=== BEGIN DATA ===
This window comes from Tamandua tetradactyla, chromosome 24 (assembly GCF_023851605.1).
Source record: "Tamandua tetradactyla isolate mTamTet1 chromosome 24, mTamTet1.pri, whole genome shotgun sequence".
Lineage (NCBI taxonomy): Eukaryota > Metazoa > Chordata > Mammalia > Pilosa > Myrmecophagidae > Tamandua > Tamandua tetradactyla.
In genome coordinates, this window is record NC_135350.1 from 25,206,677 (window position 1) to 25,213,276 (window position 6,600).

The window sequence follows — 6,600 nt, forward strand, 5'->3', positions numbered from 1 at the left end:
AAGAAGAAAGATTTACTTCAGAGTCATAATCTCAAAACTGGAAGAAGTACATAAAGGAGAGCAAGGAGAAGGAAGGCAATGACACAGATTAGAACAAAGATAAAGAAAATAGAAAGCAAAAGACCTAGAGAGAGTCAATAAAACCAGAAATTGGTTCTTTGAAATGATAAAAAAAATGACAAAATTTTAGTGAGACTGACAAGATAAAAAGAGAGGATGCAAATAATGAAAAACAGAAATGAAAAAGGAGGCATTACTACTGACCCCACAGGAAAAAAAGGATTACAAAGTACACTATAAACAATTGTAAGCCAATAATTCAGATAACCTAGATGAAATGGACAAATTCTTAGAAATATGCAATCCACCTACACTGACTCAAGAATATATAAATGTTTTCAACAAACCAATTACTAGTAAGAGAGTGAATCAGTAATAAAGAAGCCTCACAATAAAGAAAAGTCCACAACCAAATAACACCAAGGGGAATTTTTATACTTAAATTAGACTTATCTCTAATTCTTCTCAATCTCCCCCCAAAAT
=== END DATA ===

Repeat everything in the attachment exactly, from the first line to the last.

This window comes from Tamandua tetradactyla, chromosome 24 (assembly GCF_023851605.1).
Source record: "Tamandua tetradactyla isolate mTamTet1 chromosome 24, mTamTet1.pri, whole genome shotgun sequence".
Lineage (NCBI taxonomy): Eukaryota > Metazoa > Chordata > Mammalia > Pilosa > Myrmecophagidae > Tamandua > Tamandua tetradactyla.
In genome coordinates, this window is record NC_135350.1 from 25,206,677 (window position 1) to 25,213,276 (window position 6,600).

The window sequence follows — 6,600 nt, forward strand, 5'->3', positions numbered from 1 at the left end:
AAGAAGAAAGATTTACTTCAGAGTCATAATCTCAAAACTGGAAGAAGTACATAAAGGAGAGCAAGGAGAAGGAAGGCAATGACACAGATTAGAACAAAGATAAAGAAAATAGAAAGCAAAAGACCTAGAGAGAGTCAATAAAACCAGAAATTGGTTCTTTGAAATGATAAAAAAAATGACAAAATTTTAGTGAGACTGACAAGATAAAAAGAGAGGATGCAAATAATGAAAAACAGAAATGAAAAAGGAGGCATTACTACTGACCCCACAGGAAAAAAAGGATTACAAAGTACACTATAAACAATTGTAAGCCAATAATTCAGATAACCTAGATGAAATGGACAAATTCTTAGAAATATGCAATCCACCTACACTGACTCAAGAATATATAAATGTTTTCAACAAACCAATTACTAGTAAGAGAGTGAATCAGTAATAAAGAAGCCTCACAATAAAGAAAAGTCCACAACCAAATAACACCAAGGGGAATTTTTATACTTAAATTAGACTTATCTCTAATTCTTCTCAATCTCCCCCCAAAAT